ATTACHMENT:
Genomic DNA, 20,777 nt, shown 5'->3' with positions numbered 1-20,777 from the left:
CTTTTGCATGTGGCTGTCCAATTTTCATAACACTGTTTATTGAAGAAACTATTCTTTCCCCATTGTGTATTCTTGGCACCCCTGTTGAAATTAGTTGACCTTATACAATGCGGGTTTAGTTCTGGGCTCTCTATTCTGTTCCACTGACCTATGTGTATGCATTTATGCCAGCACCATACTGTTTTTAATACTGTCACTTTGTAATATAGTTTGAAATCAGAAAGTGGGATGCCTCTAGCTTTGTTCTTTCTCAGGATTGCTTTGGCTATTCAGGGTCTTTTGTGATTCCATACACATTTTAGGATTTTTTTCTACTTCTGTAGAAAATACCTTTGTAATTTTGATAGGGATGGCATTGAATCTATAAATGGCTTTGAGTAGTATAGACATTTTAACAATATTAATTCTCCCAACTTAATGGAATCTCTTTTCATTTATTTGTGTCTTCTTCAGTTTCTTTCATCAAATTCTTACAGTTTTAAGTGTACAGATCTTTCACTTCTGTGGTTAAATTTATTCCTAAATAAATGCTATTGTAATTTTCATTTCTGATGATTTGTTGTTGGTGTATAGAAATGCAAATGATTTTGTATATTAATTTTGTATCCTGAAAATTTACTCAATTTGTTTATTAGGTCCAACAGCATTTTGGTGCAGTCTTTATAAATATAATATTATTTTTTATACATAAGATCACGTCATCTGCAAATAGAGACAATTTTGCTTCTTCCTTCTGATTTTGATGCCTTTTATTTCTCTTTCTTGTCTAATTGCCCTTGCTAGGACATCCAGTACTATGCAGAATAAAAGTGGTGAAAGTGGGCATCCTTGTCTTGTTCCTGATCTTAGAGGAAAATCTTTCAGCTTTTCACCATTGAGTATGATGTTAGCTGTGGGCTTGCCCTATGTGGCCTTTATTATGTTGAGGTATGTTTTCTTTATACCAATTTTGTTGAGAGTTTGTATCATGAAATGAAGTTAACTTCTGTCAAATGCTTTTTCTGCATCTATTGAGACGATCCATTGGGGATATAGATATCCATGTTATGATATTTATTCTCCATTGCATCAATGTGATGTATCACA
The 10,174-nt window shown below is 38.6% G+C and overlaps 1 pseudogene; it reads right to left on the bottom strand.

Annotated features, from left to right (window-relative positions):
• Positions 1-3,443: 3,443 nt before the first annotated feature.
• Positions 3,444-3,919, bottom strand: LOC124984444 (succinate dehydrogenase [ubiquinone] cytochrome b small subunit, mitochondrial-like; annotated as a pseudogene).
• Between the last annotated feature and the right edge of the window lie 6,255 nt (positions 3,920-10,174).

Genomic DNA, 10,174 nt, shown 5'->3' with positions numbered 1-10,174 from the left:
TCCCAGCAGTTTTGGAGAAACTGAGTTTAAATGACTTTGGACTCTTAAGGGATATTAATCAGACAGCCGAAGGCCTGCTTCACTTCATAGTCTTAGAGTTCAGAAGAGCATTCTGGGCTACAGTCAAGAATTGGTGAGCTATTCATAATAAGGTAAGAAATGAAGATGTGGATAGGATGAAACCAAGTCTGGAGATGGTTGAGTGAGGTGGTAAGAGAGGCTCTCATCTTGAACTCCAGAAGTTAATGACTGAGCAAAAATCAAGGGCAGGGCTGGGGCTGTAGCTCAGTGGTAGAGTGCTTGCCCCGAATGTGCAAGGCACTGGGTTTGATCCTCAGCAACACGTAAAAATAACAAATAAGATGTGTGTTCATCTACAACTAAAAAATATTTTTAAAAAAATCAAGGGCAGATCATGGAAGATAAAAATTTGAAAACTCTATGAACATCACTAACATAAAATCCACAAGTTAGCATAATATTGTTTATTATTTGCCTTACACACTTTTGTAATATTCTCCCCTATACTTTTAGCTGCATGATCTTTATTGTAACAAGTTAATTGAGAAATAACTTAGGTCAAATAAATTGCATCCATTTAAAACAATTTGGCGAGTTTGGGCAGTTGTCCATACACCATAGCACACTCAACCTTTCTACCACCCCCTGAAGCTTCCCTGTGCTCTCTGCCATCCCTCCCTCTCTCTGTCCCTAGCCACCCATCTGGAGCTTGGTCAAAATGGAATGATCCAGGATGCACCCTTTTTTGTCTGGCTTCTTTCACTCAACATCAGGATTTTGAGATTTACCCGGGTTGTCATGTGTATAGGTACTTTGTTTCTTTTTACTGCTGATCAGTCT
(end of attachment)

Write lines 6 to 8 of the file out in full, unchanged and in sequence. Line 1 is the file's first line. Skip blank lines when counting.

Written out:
• Positions 3,444-3,919, bottom strand: LOC124984444 (succinate dehydrogenase [ubiquinone] cytochrome b small subunit, mitochondrial-like; annotated as a pseudogene).
• Between the last annotated feature and the right edge of the window lie 6,255 nt (positions 3,920-10,174).

Genomic DNA, 10,174 nt, shown 5'->3' with positions numbered 1-10,174 from the left: